According to ClustrMaps, however, the total for May 16 and May 17 was only 66 views! You can see how this huge difference can be disconcerting to a blogger: I want visitors to LetsJapan.Wordpress.Com to know that (by my modest standards) well over 200 people visited my site (or at least that some number of people, maybe only 25, or 90, or 139… no way of knowing … clicked well over 200 times on my site). You measure people and WordPress measures views. That seems to be the simple, if not 100% exact, explanation.

      It’s no crime on anybody’s part, of course. It’s just different measuring tools.

      Kind regards,

      R Newton

  2. Well, nothing is perfect and since this is a new doo-hickey, we can be a little lenient. Still, all-in-all pretty cool as you say. Thanks!

      • letsjapan
      • May 20th, 2011

      Agreed, Mike.

      What I don’t like about it is that it shows only a fraction of the actual page views for this blog. I mean, I’d like, say, a first time visitor to know that others come here and navigate around to a couple different galleries, front page posts and read a story or three. My “dashboard” does show that (not by telling me that this or that person clicked this or that page, but it does show all the various visits). The Clustermap just shows that a person visited and doesn’t show/count if they spent some time here checking out any number of various posts/pages/galleries/stories.

      So that’s a disappointment.

      On the other hand, I very much like that the map shows where all in the world visitors are coming from. That’s quite cool and encouraging and all-the-more incentives me to put up quality posts and information and galleries and so forth.

      Cheers & 乾杯!to you, Mike –

      R.

  3. I’ve come to not like very much statistics. While it’s nice to know how many people are visiting and perhaps reading your work I find the analysis often disheartening to say the least. Say you get a 1000 hits a day bit the average time spent per visit is like two or there minutes which is hardly enough tine to read a post. Then you check the breakdown. Oh ten of those visitors stayed for an hour or two each and 990 stayed for the time it takes to read your banner. Anyway. Excellent post.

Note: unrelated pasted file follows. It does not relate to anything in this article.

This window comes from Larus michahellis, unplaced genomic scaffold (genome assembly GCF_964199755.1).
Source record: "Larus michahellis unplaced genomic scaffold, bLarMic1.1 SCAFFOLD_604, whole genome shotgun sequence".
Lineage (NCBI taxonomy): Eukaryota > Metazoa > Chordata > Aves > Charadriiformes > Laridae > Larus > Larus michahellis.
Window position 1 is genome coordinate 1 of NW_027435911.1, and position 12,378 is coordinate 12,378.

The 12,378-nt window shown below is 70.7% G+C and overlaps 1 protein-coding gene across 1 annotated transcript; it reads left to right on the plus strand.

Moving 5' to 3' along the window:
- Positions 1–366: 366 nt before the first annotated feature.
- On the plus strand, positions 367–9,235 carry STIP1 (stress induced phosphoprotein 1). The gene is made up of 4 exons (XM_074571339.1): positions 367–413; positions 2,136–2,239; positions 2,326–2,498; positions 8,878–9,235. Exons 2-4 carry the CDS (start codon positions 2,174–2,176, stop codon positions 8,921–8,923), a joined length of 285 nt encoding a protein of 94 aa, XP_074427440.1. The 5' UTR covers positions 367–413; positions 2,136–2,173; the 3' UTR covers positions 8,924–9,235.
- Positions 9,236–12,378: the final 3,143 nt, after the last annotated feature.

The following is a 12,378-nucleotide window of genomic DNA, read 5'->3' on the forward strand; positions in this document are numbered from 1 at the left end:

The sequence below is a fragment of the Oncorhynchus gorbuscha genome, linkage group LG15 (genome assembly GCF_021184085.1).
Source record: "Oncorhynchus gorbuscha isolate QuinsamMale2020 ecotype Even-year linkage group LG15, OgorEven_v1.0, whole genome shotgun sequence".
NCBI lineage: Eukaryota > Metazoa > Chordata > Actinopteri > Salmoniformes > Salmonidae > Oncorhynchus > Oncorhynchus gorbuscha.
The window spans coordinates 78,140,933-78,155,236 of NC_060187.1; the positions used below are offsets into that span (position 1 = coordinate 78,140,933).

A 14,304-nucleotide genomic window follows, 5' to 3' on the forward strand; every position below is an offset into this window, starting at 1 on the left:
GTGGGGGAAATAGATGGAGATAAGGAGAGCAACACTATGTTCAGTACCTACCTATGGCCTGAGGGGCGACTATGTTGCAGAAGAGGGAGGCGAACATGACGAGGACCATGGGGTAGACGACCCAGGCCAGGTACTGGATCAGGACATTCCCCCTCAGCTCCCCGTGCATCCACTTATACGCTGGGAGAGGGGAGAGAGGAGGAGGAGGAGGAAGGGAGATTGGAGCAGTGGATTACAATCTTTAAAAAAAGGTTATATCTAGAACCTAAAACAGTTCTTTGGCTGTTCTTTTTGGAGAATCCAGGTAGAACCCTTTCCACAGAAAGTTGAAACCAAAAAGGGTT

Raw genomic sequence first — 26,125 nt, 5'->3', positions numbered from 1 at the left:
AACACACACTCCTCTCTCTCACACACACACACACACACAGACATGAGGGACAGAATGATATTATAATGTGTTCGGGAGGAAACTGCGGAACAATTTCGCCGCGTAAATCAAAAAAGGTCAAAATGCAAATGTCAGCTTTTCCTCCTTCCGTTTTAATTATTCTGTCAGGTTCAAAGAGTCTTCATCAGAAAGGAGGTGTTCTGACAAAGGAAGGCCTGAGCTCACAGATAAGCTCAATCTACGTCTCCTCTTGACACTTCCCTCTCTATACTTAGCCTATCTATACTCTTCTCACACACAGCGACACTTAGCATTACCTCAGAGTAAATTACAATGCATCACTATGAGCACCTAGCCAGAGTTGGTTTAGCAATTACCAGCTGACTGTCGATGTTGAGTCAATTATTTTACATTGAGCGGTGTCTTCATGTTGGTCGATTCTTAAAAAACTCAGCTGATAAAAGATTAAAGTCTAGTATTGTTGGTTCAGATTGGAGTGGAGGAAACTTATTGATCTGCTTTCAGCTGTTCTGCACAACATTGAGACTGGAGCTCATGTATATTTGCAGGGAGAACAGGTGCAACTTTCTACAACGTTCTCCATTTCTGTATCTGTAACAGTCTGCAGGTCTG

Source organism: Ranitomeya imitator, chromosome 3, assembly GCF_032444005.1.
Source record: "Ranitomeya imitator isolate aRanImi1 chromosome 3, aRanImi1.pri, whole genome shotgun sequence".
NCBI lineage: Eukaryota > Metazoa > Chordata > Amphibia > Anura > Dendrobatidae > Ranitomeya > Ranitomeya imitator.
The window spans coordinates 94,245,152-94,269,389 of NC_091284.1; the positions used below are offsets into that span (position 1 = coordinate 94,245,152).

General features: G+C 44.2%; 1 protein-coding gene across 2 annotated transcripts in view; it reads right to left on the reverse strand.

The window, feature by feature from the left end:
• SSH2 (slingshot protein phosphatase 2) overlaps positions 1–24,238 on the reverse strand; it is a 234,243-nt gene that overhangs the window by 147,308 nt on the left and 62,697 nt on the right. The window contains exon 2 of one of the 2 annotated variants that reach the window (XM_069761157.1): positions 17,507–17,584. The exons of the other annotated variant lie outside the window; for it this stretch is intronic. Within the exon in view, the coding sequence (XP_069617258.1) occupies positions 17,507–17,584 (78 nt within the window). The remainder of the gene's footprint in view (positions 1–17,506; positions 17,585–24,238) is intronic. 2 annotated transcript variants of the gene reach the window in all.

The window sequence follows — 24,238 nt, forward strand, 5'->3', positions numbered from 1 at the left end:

• letsjapan
      • June 5th, 2011

      Thanks much, Loco.

      Frankly, I agree. For me it’s not about the numbers (the numbers are nice when they’re a lot, but that’s not the thing). No, it’s more about where people are coming from to find this site. That’s what this Cluster thing does (if you, or anyone clicks on the little right-hand side widget/map you can see a breakdown list of all the countries people are sitting in when they find and come here). That’s a hoot to me.

      Then there are what I call the “false positives.” WordPress’ Dashboard (as you know) will tell the site’s owner what search terms were used that day to find one’s blog. Now (unfortunately) WordPress doesn’t match the search term/phrase with the country from which that term came. WordPress should look into that, I think. Anyway, regarding false positives, an example is this story of mine (quiet true, you know), here at this blog entitled “A Night In Kyoto” (findable through the “READ THE STORIES” dropdown tab. In the story I mention Pontocho, which at one time was a Red Light street in Japan’s ancient capital. Y’know, I don’t think a day goes by that, when I check out the search terms (the check them against which pages got hits), that I don’t see 2, 3 or 5 variations of “red light district Kyoto” and a corresponding number of hits for my “A Night in Kyoto” story. I’m thinking that I’ve disappointed many, many, many traveling businessmen and college guys who thought they were going to get an “insider’s guide” to prostitution in Kyoto, only to find that the site they clicked onto (and probably only stayed on for about 15 seconds, before going, “Aw, crap, that’s just some lover’s tale!” was nothing like what they were searching for.

      Cheers to you, Loco!

      R.

    • letsjapan
    • June 5th, 2011

    We oughtta get together in August. Details via Email.